Information Desk

- Security Information

Because we value your membership, the following are the policies and practices of People's Alliance Federal Credit Union in relation to governing and protecting your privacy.

People's Alliance Federal Credit Union Privacy Notice

FACTS - What Does People's Alliance Federal Credit Union (Pafcu) Do With Your Personal Information?

Financial companies choose how they share your personal information. Federal law gives the consumers the right to limit some but not all sharing. Federal law also requires us to tell you how we collect, share, and protect your personal information. Please read this notice carefully to understand what we do.

The types of personal information we collect and share depend on the product or service you have with us. This information can include:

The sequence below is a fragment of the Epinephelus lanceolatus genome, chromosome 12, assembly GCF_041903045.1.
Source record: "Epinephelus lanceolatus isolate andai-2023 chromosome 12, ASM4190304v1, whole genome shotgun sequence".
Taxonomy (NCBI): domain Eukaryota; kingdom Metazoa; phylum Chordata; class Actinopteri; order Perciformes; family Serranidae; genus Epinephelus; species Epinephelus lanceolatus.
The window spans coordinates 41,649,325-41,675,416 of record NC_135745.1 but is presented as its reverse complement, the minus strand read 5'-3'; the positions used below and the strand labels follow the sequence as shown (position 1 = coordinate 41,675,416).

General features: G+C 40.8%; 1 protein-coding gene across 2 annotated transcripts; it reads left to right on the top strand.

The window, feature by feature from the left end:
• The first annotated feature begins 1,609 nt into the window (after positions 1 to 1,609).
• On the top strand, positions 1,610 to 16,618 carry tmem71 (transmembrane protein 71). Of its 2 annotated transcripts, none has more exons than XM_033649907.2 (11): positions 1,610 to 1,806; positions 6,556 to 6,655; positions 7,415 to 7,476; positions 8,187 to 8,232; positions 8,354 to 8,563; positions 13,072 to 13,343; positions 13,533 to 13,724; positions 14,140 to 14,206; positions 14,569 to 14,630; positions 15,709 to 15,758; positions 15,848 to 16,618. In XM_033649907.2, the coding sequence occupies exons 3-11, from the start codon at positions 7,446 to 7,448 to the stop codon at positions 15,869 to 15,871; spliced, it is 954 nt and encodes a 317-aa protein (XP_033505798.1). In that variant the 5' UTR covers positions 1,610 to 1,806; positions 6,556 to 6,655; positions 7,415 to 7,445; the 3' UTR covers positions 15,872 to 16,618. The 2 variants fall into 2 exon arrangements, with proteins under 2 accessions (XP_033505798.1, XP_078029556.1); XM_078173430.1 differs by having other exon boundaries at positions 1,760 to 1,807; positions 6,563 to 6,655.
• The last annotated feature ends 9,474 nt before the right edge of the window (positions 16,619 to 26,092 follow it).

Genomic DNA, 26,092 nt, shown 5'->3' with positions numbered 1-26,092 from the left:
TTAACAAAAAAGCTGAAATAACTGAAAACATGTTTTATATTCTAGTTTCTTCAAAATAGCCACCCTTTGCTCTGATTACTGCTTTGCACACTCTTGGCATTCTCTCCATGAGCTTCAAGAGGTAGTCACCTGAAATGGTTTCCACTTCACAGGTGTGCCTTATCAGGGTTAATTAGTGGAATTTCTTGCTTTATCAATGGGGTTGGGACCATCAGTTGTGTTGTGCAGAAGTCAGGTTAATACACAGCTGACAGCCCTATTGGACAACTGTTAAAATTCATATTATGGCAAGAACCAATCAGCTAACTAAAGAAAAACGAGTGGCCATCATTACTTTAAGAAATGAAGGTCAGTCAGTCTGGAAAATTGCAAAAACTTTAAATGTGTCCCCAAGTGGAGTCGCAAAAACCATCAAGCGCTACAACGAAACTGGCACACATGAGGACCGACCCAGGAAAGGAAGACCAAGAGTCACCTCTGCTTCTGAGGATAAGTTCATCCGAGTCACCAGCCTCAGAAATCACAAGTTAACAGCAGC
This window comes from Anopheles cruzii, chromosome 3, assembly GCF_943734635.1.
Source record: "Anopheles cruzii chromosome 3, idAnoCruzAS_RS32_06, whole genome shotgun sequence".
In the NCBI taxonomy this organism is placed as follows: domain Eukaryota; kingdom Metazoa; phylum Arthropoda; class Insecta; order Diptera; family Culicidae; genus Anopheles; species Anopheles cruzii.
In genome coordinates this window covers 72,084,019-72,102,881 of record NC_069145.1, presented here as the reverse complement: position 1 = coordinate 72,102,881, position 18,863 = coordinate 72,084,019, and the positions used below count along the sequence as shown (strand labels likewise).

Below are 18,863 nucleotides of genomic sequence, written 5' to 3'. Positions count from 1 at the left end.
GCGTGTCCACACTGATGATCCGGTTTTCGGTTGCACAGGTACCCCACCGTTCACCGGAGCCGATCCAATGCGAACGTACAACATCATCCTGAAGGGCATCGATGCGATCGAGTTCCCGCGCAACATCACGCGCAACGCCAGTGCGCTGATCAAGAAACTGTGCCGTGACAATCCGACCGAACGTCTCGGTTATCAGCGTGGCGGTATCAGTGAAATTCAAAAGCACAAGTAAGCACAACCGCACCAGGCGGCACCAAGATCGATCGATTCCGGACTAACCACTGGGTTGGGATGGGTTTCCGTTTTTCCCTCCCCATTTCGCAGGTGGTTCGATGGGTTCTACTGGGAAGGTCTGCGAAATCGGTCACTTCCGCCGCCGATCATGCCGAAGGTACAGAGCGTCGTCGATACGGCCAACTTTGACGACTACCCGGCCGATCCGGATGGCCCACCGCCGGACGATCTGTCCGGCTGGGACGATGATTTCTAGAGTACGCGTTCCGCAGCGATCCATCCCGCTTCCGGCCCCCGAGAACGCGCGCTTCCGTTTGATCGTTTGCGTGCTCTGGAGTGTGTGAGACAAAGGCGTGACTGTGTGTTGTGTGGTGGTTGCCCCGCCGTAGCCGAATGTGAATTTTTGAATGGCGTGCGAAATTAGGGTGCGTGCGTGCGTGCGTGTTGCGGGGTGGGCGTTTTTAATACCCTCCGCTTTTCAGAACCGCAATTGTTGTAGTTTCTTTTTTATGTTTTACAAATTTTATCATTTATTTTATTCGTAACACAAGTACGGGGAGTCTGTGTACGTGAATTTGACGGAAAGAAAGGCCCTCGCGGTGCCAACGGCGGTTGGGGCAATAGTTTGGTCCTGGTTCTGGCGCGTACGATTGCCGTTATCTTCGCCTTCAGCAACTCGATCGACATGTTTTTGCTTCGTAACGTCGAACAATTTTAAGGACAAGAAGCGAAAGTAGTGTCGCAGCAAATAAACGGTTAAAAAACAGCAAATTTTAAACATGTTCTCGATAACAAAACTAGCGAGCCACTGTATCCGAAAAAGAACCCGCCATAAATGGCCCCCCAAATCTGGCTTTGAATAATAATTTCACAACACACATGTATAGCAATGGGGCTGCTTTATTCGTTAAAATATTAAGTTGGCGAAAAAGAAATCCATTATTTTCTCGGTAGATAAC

• Social Security number and income
  • Account balances and payment history
  • Credit history and credit scores

When you are no longer our member, we continue to share your information as described in this notice.

All financial companies need to share members' personal information to run their everyday business. In the section below, we list the reasons financial companies can share their members' personal information; the reasons PAFCU chooses to share; and whether you can limit this sharing.

Reasons we can share your personal information Does PAFCU Share? Can you limit this sharing?

Questions? Call (631) 434-3500

For our everyday business purposes - such as to process your transactions, maintain your account(s), respond to court orders and legal investigations, or to report to credit bureaus YES NO